Schadeck Castle is the most recent and smallest, but still most interesting of the four Neckarstein castles. It is perched on the high mountain like a bird's nest, which is why it is, in fact, called the 'Swallow's Nest'. After Ulrich II (1236-1257) inherited the 'front castle' from his father Ulrich I and another son joined the clergy, Bligger V, the third son, was forced to build a new castle. However, there was no more room on the mountain ridge where the other castles stood and thus he had to erect it downstream from the front castle on the slopes of the rocky massif that drop steeply to the Neckar River. This location must have caused enormous difficulties during the construction. To save the level ground for the castle complex and provide it with a frontal ditch as protection against the mountainside, a large chunk of the steep rock face had to be hewn out.
The castle itself stands on a rocky basement and appears to literally grow out of the mountain. Along the top of the high curtain wall, the most likely place to be attacked, runs a covered wall-walk with little towers on both sides. They command a panoramic view of the Neckar River valley and the impressive walled town of Dilsberg. Visitors to the castle today walk along a path from Neckarsteinach, which leads through the former frontal ditch. Earlier access was by way of a steep serpentine path from the Neckar. Today the ruin is the property of the state of Hesse and was recently restored at great cost. It can be viewed at any time free of charge and the curtain wall can be climbed.References:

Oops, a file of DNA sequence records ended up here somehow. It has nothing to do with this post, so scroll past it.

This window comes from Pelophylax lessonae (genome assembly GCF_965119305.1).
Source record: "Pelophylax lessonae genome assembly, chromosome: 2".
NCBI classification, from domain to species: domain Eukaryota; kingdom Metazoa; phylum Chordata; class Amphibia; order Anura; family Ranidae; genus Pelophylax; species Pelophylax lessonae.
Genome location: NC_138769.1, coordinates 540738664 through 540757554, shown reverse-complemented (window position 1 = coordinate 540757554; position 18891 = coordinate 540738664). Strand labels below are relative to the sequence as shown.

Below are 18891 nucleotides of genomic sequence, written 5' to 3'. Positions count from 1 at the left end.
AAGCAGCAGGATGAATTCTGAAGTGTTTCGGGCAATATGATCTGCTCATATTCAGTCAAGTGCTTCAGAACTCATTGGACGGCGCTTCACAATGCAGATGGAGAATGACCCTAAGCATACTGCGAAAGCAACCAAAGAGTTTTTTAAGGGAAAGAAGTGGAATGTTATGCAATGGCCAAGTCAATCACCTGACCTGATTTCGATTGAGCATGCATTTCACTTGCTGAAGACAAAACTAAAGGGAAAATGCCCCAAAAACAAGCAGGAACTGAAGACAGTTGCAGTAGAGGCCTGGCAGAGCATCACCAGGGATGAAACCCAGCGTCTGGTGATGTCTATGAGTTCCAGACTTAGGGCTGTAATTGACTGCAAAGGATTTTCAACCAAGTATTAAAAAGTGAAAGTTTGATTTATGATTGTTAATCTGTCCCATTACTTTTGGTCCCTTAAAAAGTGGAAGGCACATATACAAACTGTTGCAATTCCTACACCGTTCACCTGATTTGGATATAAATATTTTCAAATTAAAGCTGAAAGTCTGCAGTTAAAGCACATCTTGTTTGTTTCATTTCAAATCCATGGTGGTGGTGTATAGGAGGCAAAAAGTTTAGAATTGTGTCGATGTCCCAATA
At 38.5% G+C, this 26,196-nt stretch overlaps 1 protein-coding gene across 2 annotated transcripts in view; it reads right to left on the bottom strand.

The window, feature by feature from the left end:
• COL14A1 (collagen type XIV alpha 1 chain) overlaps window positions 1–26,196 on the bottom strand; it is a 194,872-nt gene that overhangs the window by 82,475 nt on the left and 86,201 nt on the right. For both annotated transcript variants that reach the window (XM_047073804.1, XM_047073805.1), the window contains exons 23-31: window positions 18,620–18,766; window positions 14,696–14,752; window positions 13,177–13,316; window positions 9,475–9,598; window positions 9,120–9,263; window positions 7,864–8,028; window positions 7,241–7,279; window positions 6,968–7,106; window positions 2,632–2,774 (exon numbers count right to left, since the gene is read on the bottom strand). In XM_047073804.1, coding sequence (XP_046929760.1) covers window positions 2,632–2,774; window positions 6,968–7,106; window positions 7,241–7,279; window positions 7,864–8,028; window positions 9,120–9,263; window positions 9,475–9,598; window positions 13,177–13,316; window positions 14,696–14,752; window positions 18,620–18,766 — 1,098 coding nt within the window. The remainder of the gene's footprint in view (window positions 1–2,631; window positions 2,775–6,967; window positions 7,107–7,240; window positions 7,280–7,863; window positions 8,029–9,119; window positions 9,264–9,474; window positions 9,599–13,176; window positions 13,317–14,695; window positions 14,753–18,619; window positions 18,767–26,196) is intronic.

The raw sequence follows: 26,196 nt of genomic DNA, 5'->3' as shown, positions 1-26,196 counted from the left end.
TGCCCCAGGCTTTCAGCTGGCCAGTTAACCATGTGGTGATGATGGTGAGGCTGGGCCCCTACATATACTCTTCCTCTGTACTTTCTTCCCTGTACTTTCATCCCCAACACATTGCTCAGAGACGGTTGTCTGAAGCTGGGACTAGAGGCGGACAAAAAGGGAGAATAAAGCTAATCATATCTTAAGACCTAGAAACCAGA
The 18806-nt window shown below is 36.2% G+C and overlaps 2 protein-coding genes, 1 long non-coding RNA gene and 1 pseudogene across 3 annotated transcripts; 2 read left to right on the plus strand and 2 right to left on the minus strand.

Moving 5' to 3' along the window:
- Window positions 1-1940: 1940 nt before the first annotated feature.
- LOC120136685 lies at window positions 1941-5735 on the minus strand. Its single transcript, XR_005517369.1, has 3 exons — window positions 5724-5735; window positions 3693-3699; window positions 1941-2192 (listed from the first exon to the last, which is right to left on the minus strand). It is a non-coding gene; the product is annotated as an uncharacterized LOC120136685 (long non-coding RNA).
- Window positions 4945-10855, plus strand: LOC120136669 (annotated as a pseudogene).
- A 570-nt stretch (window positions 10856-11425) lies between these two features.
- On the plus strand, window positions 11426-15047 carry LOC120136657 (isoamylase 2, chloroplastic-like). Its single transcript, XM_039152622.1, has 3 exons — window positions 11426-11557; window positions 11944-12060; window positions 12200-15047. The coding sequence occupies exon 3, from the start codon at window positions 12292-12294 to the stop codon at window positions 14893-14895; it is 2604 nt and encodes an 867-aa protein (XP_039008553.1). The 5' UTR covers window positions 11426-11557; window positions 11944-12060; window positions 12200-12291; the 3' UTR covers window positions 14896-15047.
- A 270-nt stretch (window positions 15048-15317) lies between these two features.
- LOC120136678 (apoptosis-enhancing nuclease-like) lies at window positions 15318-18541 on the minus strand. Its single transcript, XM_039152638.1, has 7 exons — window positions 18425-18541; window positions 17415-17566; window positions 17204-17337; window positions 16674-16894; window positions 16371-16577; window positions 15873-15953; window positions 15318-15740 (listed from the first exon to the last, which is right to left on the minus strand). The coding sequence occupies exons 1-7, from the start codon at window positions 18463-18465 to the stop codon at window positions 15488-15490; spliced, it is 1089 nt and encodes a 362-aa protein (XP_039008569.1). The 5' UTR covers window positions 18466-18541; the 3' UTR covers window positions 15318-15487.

Built around AD 90 to entertain the legionaries stationed at the fort of Caerleon (Isca), the impressive amphitheatre was the Roman equivalent of today’s multiplex cinema. Wooden benches provided seating for up to 6,000 spectators, who would gather to watch bloodthirsty displays featuring gladiatorial combat and exotic wild animals.
Long after the Romans left, the amphitheatre took on a new life in Arthurian legend. Geoffrey of Monmouth, the somewhat imaginative 12th-century scholar, wrote in his History of the Kings of Britain that Arthur was crowned in Caerleon and that the ruined amphitheatre was actually the remains of King Arthur’s Round Table.
Today it is the most complete Roman amphitheatre in Britain.